You're not in South Carolina anymore, Toto:
U.S. Capitol police arrested a 59-year-old Camden, S.C., man Wednesday as he tried to enter a congressional office building with a loaded 9mm Ruger handgun in his bag. Officers discovered the weapon as they stopped Ronald William Prestage at about 9:20 a.m. as part of a routine search of visitors at the Rotunda entrance of the Cannon building
He was charged with carrying a pistol without a license and taken to the Central Cell Block, a facility of Washington’s Metropolitan Police Department. The State newspaper, a McClatchy publication in Columbia, S.C., reported that Prestage is a veterinarian, hog farmer, and president of Prestage Farms in Camden.
Well, that's one approach to lobbying reform. But it's kind of hard to write legislation when you've got a Ruger stuck in your ear. Prestage is also (big surprise) a deep-pocketed GOP donor, which earned him a seat on North Carolina State University's Board of Trustees:
Dr. Ronald W. Prestage, Camden, SC (2013-2017)
President, Prestage Farms. Serves on the board of directors of National Pork Producers Council, the SC Chamber of Commerce, and the Black River Electric Cooperative. Former chair of the SC Poultry Federation Board of Directors, the National Turkey Federation, and the US Poultry and Egg Association. B.S in Animal Science from NC State, DVM from Auburn University, and completed equine Surgery internship at UC-Davis.
I understand the agricultural industry is in the business of feeding people, but I find it hard to accept calling someone a "veterinarian" when that person slaughters millions of animals every year. And develops processes that are unnecessarily cruel while those animals are still living:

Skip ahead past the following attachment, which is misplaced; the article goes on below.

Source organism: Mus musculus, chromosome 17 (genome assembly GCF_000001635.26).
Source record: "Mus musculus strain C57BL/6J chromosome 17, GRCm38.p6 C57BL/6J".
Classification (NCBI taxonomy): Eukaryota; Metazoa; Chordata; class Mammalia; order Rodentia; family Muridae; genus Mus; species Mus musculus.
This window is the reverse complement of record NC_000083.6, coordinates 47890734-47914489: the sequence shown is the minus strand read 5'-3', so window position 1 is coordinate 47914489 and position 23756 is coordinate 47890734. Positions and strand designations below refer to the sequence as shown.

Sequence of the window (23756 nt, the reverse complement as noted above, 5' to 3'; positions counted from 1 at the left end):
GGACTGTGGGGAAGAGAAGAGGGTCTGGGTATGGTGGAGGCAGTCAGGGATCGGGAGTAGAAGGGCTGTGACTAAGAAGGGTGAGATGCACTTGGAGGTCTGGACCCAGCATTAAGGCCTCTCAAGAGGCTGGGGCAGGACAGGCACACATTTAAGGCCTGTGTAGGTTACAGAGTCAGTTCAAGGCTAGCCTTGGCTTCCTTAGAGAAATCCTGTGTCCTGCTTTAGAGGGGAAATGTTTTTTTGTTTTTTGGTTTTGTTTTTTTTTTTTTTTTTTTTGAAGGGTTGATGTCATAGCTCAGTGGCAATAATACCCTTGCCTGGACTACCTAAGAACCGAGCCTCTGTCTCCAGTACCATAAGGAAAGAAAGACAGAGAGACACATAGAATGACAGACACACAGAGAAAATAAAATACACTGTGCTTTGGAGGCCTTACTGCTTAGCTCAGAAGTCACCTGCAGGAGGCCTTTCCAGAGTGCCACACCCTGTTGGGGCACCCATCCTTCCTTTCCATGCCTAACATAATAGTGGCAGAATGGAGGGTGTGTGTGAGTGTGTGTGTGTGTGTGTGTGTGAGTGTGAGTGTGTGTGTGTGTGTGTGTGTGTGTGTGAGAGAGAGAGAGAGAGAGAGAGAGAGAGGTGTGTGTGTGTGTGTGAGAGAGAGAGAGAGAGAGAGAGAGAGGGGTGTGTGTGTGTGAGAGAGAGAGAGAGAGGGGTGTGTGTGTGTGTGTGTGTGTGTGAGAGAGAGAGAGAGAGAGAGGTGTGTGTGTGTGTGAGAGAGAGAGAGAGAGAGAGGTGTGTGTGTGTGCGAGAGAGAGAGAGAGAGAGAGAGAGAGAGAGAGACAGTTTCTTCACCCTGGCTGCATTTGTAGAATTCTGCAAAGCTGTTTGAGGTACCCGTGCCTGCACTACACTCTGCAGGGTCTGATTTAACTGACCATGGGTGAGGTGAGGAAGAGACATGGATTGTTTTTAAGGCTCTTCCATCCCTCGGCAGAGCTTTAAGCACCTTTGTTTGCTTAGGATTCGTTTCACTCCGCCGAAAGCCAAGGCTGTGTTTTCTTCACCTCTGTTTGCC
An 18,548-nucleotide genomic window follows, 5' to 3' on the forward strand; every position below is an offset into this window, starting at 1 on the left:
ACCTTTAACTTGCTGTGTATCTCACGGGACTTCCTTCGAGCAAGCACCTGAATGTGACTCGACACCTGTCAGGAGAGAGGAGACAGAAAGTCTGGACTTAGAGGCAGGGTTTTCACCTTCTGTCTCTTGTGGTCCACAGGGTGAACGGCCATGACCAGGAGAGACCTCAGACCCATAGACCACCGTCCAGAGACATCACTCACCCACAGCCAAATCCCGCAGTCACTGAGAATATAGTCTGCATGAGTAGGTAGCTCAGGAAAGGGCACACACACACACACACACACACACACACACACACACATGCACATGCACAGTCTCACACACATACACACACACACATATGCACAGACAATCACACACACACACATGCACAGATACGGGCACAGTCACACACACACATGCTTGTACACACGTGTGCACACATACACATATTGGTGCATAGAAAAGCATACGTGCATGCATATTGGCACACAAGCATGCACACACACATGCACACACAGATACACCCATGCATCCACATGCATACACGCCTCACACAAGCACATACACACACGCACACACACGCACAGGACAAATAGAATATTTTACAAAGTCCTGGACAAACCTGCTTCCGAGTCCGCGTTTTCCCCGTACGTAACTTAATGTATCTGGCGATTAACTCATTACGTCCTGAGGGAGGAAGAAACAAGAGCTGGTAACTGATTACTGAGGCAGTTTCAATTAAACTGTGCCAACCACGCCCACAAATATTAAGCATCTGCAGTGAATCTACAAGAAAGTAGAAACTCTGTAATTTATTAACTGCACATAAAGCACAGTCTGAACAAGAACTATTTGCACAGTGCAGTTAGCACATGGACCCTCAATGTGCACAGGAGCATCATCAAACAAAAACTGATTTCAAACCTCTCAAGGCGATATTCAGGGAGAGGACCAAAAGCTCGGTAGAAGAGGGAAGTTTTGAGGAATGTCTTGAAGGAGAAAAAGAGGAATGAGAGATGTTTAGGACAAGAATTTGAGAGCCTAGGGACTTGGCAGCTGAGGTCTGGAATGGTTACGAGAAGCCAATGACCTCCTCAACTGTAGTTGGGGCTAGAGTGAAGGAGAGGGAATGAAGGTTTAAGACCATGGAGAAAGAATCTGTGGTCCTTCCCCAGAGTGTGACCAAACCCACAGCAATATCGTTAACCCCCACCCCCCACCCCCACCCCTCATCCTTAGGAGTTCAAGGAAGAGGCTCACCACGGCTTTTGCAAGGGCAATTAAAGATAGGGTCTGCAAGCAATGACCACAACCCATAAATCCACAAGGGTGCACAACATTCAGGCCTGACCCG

HSUS sent an undercover investigator into one of Prestage's hog farms—the company raises both pigs and turkeys—in Oklahoma to document conditions there. The investigator documented "suffering," "cramped" conditions and illnesses and injuries that weren't immediately treated.
The report centers on Prestage's use of gestation crates, in which sows are kept on some industrial farms during their four-month pregnancies. The crates are constructed of metal bars, like a jail cell door, and set in rows. Each open-air crate contains one sow and shares a metal-barred wall with the stall next to it. The sows cannot walk or turn around.
The cages are not illegal, but since sows can't move, they can develop abscesses and lameness. Once a sow reaches breeding age, about one year old, she will spend the rest of her life in a gestation crate, save the few weeks between pregnancies when she weans a litter.
When they are no longer considered productive, sows are then slaughtered for people to eat.
But that's just me being a "bleeding-heart" Liberal, I guess.